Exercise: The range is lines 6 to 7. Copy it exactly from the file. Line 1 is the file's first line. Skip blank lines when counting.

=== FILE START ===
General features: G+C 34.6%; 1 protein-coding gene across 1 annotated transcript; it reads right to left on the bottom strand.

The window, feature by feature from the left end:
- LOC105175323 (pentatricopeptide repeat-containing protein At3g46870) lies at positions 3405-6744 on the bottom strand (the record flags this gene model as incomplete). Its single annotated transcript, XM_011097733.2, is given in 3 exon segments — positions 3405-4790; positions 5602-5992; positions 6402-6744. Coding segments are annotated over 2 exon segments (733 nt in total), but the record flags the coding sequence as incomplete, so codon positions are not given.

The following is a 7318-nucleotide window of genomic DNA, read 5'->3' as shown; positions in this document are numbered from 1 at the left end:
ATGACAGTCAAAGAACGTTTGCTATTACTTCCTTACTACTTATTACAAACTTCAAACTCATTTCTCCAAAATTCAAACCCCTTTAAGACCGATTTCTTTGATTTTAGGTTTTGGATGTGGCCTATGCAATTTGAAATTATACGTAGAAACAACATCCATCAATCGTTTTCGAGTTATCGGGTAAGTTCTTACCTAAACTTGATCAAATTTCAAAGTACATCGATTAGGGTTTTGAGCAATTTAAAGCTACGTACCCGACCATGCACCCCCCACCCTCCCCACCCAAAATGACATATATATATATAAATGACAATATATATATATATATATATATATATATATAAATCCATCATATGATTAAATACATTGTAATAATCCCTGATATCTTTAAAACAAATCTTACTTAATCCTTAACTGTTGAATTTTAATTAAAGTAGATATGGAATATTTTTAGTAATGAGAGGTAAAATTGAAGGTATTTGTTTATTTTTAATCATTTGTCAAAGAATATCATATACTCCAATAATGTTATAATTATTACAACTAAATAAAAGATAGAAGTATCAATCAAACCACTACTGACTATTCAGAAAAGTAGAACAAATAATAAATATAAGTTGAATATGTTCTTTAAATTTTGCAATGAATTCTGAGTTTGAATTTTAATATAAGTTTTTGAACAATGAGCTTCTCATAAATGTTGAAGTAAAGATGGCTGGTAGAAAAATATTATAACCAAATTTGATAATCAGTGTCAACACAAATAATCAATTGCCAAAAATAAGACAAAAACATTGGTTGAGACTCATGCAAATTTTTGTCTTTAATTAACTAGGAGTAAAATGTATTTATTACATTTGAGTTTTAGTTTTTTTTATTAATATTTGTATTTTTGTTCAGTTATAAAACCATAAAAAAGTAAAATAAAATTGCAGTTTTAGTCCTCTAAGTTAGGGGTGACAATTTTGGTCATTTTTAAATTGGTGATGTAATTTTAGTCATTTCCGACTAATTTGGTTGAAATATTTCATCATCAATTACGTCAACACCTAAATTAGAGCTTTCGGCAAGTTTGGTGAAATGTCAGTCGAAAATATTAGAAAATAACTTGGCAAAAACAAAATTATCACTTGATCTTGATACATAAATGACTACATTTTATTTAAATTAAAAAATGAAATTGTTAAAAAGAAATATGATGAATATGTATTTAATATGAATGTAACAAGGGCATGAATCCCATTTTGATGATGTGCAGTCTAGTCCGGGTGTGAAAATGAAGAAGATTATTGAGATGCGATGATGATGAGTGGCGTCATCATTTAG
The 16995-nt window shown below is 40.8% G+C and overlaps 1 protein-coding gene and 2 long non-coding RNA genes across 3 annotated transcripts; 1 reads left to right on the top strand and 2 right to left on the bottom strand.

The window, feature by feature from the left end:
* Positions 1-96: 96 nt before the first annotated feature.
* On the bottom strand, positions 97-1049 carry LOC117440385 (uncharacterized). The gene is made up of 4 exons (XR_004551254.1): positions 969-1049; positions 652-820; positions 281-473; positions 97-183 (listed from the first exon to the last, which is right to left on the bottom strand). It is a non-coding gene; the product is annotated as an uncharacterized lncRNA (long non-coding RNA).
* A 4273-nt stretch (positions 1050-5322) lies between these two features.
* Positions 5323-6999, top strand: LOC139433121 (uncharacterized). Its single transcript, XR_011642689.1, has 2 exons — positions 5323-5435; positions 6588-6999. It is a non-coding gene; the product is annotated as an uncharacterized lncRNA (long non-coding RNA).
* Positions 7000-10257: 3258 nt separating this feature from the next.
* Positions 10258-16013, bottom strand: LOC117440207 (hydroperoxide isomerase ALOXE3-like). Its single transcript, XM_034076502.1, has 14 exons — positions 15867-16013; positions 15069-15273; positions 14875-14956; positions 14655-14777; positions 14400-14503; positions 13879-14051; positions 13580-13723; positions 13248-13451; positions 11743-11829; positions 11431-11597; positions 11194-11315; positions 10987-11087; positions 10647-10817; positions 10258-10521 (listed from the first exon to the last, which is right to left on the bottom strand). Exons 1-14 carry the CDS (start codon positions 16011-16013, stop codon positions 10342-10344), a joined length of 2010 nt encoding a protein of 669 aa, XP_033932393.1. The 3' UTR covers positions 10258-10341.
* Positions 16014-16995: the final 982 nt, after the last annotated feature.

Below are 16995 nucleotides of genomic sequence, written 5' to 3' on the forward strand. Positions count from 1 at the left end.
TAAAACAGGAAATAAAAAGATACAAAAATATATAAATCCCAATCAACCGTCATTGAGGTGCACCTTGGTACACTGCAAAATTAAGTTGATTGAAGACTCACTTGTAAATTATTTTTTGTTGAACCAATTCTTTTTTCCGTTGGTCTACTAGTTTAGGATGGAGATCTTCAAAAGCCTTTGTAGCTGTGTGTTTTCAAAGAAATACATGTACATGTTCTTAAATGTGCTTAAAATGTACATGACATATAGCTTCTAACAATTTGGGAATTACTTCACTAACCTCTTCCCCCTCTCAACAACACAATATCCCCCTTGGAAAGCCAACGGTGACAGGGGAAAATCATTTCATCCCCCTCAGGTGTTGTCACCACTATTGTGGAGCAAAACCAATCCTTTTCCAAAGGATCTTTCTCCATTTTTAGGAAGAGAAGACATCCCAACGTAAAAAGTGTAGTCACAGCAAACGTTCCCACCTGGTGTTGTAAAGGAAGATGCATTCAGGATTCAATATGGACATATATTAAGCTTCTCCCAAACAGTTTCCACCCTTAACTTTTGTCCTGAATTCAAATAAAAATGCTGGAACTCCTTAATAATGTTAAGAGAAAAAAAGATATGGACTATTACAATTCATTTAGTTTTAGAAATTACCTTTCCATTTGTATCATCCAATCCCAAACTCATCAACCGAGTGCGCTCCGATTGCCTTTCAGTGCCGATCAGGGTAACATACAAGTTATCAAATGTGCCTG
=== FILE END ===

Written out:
The 16995-nt window shown below is 40.8% G+C and overlaps 1 protein-coding gene and 2 long non-coding RNA genes across 3 annotated transcripts; 1 reads left to right on the top strand and 2 right to left on the bottom strand.

The window, feature by feature from the left end: